• With these people riding, which locations would be busiest? At what times?
  • To which public destinations should we increase frequency of service?
  • How many people would actually use [x] existing bus stop in a day?
  • Which bus stops are redundant, and which areas will need more of them?
  • Given a schedule, how many passengers would be waiting for more than [x] minutes for a bus to arrive?

This data also allows Metro Transit to create visualizations such as:

  • Time-based heat maps of where people want to depart from.
  • Given a time of day, where everyone is trying to go at that moment.
  • Given a time of day, where everyone is waiting for a pickup.
  • How far new riders would need to walk to get to an existing bus stop.

How many of these questions do you think Metro Transit can currently answer? My guess is: not many. The data doesn't exist, because nobody has ever asked non-riders how they would use public transit. And that's because...

There's no glory in it.

What I've outlined above is a system that would facilitate the collection of meaningful data from citizens of HRM, indicating their preferred destinations, points of origin, and boarding times. The end result is a huge, anonymized, open datastore that could help Metro Transit planners make meaningful decisions about routes and schedules. It ain't glamorous, and it certainly isn't consumer-facing. And so, most developers looking to win consumer mindshare probably won't build it, say, at a civic hackathon.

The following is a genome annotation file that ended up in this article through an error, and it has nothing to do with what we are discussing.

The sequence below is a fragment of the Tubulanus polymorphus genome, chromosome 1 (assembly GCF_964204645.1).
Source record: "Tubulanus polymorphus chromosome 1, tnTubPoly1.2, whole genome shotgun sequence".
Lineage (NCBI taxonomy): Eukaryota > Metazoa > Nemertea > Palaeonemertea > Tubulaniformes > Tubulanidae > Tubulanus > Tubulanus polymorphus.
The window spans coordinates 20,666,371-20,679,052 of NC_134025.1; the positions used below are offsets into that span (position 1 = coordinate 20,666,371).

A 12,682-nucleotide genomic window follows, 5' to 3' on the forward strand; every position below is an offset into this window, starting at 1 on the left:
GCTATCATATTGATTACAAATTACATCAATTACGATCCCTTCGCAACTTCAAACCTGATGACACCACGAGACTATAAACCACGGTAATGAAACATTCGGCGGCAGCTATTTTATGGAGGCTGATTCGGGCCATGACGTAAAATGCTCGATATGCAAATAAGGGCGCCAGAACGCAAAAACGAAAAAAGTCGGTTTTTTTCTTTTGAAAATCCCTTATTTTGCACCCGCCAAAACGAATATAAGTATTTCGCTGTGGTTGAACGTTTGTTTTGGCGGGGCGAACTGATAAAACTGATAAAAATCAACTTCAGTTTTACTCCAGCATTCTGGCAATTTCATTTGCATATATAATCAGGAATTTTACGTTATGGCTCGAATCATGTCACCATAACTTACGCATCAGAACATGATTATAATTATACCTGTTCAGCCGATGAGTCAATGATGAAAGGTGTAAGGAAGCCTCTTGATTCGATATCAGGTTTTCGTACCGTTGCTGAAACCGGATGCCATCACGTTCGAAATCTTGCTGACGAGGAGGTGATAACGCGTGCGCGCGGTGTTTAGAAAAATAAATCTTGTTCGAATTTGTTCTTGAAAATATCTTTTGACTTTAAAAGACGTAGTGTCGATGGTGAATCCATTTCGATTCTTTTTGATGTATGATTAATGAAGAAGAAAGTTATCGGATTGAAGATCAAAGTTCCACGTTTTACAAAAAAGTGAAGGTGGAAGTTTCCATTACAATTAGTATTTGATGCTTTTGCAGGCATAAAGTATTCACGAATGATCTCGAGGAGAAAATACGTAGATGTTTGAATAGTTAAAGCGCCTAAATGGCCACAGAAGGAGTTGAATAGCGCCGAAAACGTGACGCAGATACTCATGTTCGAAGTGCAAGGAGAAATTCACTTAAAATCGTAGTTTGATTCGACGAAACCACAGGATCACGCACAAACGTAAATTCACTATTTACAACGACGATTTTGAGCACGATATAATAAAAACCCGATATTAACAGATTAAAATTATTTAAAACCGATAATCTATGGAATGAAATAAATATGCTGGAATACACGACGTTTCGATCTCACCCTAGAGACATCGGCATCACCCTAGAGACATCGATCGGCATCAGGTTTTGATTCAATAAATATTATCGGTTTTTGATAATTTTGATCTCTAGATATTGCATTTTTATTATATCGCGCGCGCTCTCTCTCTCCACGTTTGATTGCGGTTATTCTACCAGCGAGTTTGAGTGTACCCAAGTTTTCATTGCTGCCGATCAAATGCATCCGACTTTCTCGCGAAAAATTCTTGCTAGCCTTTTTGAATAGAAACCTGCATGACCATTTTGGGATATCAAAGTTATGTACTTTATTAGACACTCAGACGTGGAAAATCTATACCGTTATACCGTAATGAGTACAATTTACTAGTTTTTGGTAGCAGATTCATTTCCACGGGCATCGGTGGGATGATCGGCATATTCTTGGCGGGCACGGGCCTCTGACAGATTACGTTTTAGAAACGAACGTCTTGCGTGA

...But it needs to be done.

Without this data, it's next to impossible to plan strategic, relevant routes. Without routes that are actually relevant to the largest number of citizens in HRM, Metro Transit can't hope to meaningfully grow its ridership. Without an increased ridership, we can expect higher fares, more route cancellations, and eventually, another transit strike. Nobody wants that.

Your heart is in the right place.

It's great to see Metro Transit reaching out to HRM residents in advance of releasing their next Five Year Plan. I also appreciate that Halifax is trying to reach out to its local developer talent to solve some of the city's problems with its Open Data initiative. It's nice to see Halifax encouraging "civic hacking" like other cities across North America. You're willing to listen to us, and you're willing to be forward-thinking and innovative in how you solve problems.

...But your actions are misguided.

Soliciting app ideas by average citizens isn't the greatest way to find solutions to transit problems. Two reasons for this:

  1. average citizens (lacking degrees in urban planning or civil engineering) tend to talk about window dressing, not deep issues (prove me wrong), and
  2. the market is too small for a polished app to recover its development costs by selling to end users. There's a reason Mindsea switched to an ad-supported model for Transit360.

You've also created a survey that asks citizens to help you decide how to prioritize transit improvement and service expansion. Our answers will help you justify the decisions you make down the road. But without real data from prospective riders, how can these decisions build a relevant public transit system?

Listen to the right people.

There are a lot of brilliant developers in this city. Many of them are much, much smarter than me. But we all have something in common: we can build systems that connect people to information, and we can give that information a voice.

So here's the deal: if I've convinced you of the value of data analytics in transit planning, Torusoft will build the web app, and the API to interact with the data. Consider this both a pitch and a pledge, for your consideration. We await your reply.

Not Mayor Savage or a Metro Transit official? Get in touch anyway, and tell us what you think. If you're a developer, how would you use this API? If you're a resident, how would you help shape the future of public transit in Halifax?

Ari Najarian